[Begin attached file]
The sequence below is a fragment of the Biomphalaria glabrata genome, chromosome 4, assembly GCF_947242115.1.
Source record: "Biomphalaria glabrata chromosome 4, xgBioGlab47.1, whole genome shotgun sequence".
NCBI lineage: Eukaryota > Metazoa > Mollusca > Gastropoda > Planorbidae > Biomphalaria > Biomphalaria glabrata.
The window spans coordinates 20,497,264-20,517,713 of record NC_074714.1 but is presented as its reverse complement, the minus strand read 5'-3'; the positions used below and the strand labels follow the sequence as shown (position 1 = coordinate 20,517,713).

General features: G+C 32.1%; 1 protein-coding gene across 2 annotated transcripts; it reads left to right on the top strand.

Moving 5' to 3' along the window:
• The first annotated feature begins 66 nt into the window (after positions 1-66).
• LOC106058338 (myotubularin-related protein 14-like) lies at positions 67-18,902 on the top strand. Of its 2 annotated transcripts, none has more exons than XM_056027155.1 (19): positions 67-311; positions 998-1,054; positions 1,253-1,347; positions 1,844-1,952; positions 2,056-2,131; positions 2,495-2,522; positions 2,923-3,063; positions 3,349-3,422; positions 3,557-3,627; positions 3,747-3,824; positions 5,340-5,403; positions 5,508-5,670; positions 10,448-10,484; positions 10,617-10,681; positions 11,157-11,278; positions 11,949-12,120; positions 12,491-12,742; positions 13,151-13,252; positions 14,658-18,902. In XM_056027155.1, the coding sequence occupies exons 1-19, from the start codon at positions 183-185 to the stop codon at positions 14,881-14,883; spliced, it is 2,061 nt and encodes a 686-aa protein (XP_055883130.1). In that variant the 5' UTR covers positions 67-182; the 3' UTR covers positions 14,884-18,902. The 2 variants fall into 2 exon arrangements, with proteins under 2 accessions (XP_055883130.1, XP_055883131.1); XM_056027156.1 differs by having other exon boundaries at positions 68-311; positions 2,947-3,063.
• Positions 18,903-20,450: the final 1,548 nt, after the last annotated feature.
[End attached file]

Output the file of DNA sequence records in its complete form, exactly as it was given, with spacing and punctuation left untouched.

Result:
The sequence below is a fragment of the Biomphalaria glabrata genome, chromosome 4, assembly GCF_947242115.1.
Source record: "Biomphalaria glabrata chromosome 4, xgBioGlab47.1, whole genome shotgun sequence".
NCBI lineage: Eukaryota > Metazoa > Mollusca > Gastropoda > Planorbidae > Biomphalaria > Biomphalaria glabrata.
The window spans coordinates 20,497,264-20,517,713 of record NC_074714.1 but is presented as its reverse complement, the minus strand read 5'-3'; the positions used below and the strand labels follow the sequence as shown (position 1 = coordinate 20,517,713).

General features: G+C 32.1%; 1 protein-coding gene across 2 annotated transcripts; it reads left to right on the top strand.

Moving 5' to 3' along the window:
• The first annotated feature begins 66 nt into the window (after positions 1-66).
• LOC106058338 (myotubularin-related protein 14-like) lies at positions 67-18,902 on the top strand. Of its 2 annotated transcripts, none has more exons than XM_056027155.1 (19): positions 67-311; positions 998-1,054; positions 1,253-1,347; positions 1,844-1,952; positions 2,056-2,131; positions 2,495-2,522; positions 2,923-3,063; positions 3,349-3,422; positions 3,557-3,627; positions 3,747-3,824; positions 5,340-5,403; positions 5,508-5,670; positions 10,448-10,484; positions 10,617-10,681; positions 11,157-11,278; positions 11,949-12,120; positions 12,491-12,742; positions 13,151-13,252; positions 14,658-18,902. In XM_056027155.1, the coding sequence occupies exons 1-19, from the start codon at positions 183-185 to the stop codon at positions 14,881-14,883; spliced, it is 2,061 nt and encodes a 686-aa protein (XP_055883130.1). In that variant the 5' UTR covers positions 67-182; the 3' UTR covers positions 14,884-18,902. The 2 variants fall into 2 exon arrangements, with proteins under 2 accessions (XP_055883130.1, XP_055883131.1); XM_056027156.1 differs by having other exon boundaries at positions 68-311; positions 2,947-3,063.
• Positions 18,903-20,450: the final 1,548 nt, after the last annotated feature.